The management of chronic refractory ITP continues to be a frustrating experience for the patients as well as treating hematologists. Many patients relapse after steroid therapy as well as splenectomy. Even though latter modality leaves them susceptible to life-threatening infections, without making them symptom free. Immunoglobulins and anti-D vaccine do show a good but brief response. Retuximab is a newer drug to be used in ITP, but it is out of reach for most of the patients in a developing country like India. Of late Dapsone has been seen to be an effective drug in such situations and probably acts through reticulo-endothelial blockade.
We report the efficacy of Dapsone in 46 consecutively treated patients in our hospital, who had continued to be symptomatic despite adequate steroid therapy. They were chosen to be treated with Dapsone without being subjected to splenectomy. Their median age was 21 years(range : 8–46 years). The patients having associated connective tissue disorders were excluded. All the patients were screened for hemolytic tendency and splenectomy. Dapsone was started at an initial dose of 50 mg/day and escalated to100 mg/day, if the response was sub-optimal. Children received 25 mg/day initially and subsequent dose was adjusted to a minimal level required to achieve symptom free status. The aim of the therapy was to eliminate purpura rather than to achieve a particular level of platelet count. The duration of treatment ranged from six months to 48 months.36 patients (80%) showed an overall response with disappearance of purpura and a significant rise (> 40,000/cmm) in platelet count. Treatment was well tolerated and no adverse effects were encountered even though dose related hemolysis has been reported. The drug was continued in 36 responders for a median period of 32 months and they all continued to be asymptomatic throughout. The treatment was intentionally withdrawn in 12 responders, but thrombocytopenia recurred in all these patients. In our experience Dapsone provided an inexpensive and well tolerated alternative for patients with ITP who showed suboptimal response to steroid therapy. The splenectomy was successfully avoided in these patients. Its use is cost effective as well. Both these factors make this a great boon to the patients in a developing country. We recommend that all patients be started on Dapsone once they fail to show response to steroids. Splenectomy should be reserved for the patients who do not respond to Dapsone.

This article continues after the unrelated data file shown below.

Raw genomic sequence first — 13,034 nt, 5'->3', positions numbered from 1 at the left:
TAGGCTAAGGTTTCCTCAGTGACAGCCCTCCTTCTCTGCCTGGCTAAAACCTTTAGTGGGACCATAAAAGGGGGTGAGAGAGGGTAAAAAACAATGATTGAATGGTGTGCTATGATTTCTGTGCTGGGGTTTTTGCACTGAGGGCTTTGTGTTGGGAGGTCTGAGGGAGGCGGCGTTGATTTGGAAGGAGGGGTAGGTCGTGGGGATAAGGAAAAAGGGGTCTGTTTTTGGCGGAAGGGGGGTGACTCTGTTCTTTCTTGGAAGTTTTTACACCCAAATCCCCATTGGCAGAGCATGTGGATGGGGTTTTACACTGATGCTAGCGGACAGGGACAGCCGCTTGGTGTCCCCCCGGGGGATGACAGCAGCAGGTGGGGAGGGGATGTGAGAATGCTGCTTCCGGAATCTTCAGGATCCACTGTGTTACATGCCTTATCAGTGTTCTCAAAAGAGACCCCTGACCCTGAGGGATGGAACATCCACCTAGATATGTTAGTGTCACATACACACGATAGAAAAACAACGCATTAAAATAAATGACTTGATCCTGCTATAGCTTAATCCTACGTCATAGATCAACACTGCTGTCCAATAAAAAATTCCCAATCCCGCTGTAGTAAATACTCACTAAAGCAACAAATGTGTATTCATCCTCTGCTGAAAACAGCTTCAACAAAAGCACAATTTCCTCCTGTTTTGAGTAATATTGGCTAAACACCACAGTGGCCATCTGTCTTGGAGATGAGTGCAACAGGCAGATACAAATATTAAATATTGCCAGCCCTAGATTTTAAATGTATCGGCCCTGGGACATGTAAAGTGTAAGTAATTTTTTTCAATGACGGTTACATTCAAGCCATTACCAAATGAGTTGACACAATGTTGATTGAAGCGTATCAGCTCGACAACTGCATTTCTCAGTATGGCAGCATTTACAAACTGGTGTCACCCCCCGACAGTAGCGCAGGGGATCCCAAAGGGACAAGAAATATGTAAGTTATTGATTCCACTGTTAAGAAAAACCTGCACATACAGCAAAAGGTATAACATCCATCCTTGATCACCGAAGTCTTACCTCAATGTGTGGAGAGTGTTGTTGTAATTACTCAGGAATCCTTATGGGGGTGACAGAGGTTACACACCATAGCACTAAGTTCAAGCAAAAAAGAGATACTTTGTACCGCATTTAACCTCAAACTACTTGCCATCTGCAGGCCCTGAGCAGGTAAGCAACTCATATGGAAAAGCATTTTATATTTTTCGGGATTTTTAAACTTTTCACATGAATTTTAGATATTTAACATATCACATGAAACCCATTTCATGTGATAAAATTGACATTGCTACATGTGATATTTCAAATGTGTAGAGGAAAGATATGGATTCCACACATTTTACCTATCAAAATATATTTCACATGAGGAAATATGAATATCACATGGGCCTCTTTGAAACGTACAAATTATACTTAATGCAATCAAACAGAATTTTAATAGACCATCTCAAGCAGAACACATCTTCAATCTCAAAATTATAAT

Disclosure: No relevant conflicts of interest to declare.